Hawaii Labor Laws (2024 Guide For Employers)
Hawaii employers need to stay compliant with the rules and regulations set out by the Hawaii Department of Labor around employees working in the state of Hawaii.
- Do you struggle to keep up with changing regulations regarding state and federal minimum wage laws, benefits, and working conditions in Hawaii?
- Are you aware of your rights and responsibilities as an employer or employee in Hawaii?
With a focus on employment law, this article covers essential topics such as wage and hour laws, workers’ compensation, bereavement leave, Hawaii child labor law, and Hawaii’s unique regulations enforced by the Department of Labor and Industrial Relations (DLIR) and the Wage Standards Division.
This article is for:
- Private employers seeking clarity on Hawaii’s labor laws, including prepaid health care, compensation law, and payment of wages.
- Employees in Hawaii looking to understand their rights regarding wages, benefits, and working conditions, including provisions for medical attention, bereavement leave, and compensation law.
- Individuals interested in compliance with Hawaii’s Department of Labor and Industrial Relations (DLIR), the Wage Standards Division, and the U.S. Department of Labor.
Disclaimer: Despite our best efforts to provide you with accurate information on this topic at the time of writing, we cannot guarantee the accuracy of the content at the time of reading. This blog post is for informational purposes only and should not be considered legal advice. Consult an attorney for specific guidance on Hawaii labor laws.
Hawaii Wage Laws
As of January 1, 2024, Hawaii’s minimum wage is $14.00 per hour, exceeding the federal minimum of $7.25. This rate applies to all employees, regardless of industry or experience.
Employers must pay earned wages at least twice per month, within seven days of the pay period’s end.
Employers must clearly communicate the wage rate offered to employees before they begin work.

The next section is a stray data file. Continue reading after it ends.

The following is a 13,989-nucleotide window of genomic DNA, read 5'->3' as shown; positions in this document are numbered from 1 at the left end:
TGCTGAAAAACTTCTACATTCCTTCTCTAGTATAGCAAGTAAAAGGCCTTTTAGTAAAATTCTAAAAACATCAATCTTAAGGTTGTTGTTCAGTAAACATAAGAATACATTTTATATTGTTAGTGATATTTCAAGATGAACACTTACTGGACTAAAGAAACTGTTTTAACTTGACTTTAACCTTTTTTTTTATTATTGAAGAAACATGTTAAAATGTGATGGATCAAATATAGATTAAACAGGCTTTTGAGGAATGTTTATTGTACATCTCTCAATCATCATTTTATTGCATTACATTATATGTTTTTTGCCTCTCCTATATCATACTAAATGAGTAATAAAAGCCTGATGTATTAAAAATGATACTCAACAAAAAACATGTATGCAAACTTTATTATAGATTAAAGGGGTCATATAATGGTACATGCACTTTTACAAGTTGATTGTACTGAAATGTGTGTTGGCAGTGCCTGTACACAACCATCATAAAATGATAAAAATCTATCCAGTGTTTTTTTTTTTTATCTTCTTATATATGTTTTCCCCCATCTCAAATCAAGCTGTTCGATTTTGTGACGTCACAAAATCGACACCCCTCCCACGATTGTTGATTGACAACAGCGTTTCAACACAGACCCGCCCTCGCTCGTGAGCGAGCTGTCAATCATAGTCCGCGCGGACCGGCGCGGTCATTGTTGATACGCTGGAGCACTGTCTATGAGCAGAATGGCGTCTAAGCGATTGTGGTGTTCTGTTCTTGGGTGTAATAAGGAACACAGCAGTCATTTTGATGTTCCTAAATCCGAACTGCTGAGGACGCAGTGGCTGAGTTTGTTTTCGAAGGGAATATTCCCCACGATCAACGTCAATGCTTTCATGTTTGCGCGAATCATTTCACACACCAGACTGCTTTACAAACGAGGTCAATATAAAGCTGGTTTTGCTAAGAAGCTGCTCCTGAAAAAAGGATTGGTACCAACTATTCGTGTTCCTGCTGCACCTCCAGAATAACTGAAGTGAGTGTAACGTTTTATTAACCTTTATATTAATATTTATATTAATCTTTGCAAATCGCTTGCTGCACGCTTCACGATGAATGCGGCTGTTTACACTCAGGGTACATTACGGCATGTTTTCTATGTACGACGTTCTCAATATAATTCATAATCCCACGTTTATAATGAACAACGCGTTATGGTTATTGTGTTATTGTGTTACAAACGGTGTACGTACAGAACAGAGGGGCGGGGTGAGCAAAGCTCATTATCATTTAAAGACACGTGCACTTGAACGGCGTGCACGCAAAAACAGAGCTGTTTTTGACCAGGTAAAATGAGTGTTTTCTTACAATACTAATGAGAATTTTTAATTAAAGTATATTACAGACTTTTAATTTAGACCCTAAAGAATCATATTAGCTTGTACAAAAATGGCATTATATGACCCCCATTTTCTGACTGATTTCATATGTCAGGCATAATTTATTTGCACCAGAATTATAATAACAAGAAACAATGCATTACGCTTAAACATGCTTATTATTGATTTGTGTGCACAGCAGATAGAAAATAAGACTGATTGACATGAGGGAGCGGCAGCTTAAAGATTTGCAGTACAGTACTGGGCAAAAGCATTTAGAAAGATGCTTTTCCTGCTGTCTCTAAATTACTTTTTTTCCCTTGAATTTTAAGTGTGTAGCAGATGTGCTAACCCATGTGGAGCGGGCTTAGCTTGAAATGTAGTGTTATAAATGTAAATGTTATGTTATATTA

Hawaii Payment Laws
The Fair Labor Standards Act (FLSA) applies to Hawaii, requiring overtime pay (1.5 times the regular rate) for any hours worked over 40 in a workweek. However, certain exemptions exist for specific industries and positions.
While there’s no state law mandating meal breaks for adults, employers must provide a 30-minute meal period after five consecutive hours of work for minors aged 14 and 15.
Hawaii law requires wage records to be maintained for six years.
Hawaii Leave Requirements
No state law mandates paid sick leave. However, some employers may offer it as a benefit.
The Family and Medical Leave Act (FMLA) applies to Hawaii, guaranteeing eligible employees up to 12 weeks of unpaid leave for certain qualifying reasons, such as serious health conditions, caring for a family member with a serious health condition, or military leave.
Employers must provide reasonable accommodations for breastfeeding mothers, including break time and a private space.
Child Labor Laws in Hawaii
No child under 14 years of age can be employed.
Minors under 18 years of age require work permits.
Hours and Timing
Working hours are limited during school days and non-school days, with restrictions on start and end times.
Hawaii Hiring Laws
State and federal laws prohibit discrimination in hiring based on factors like race, religion, gender, national origin, age, disability, and sexual orientation.
Occupational Safety in Hawaii
Hawaii Occupational Safety and Health (HIOSH) standards ensure safe working conditions and protect workers from hazards.
Disclaimer: Not Legal Advice
This blog post provides a general overview of Hawaii labor laws but does not constitute legal advice. Laws and regulations are subject to change, and there may be additional requirements or exemptions that apply to specific situations. Employers and employees should consult a qualified labor law attorney for advice on their specific circumstances.
If you have any questions about your rights or obligations as an employer or employee in Hawaii, it is essential to consult with a labor law attorney to receive accurate information and guidance tailored to your situation. By seeking professional legal advice, you can ensure that you are taking the appropriate steps to comply with labor laws and protect your rights.
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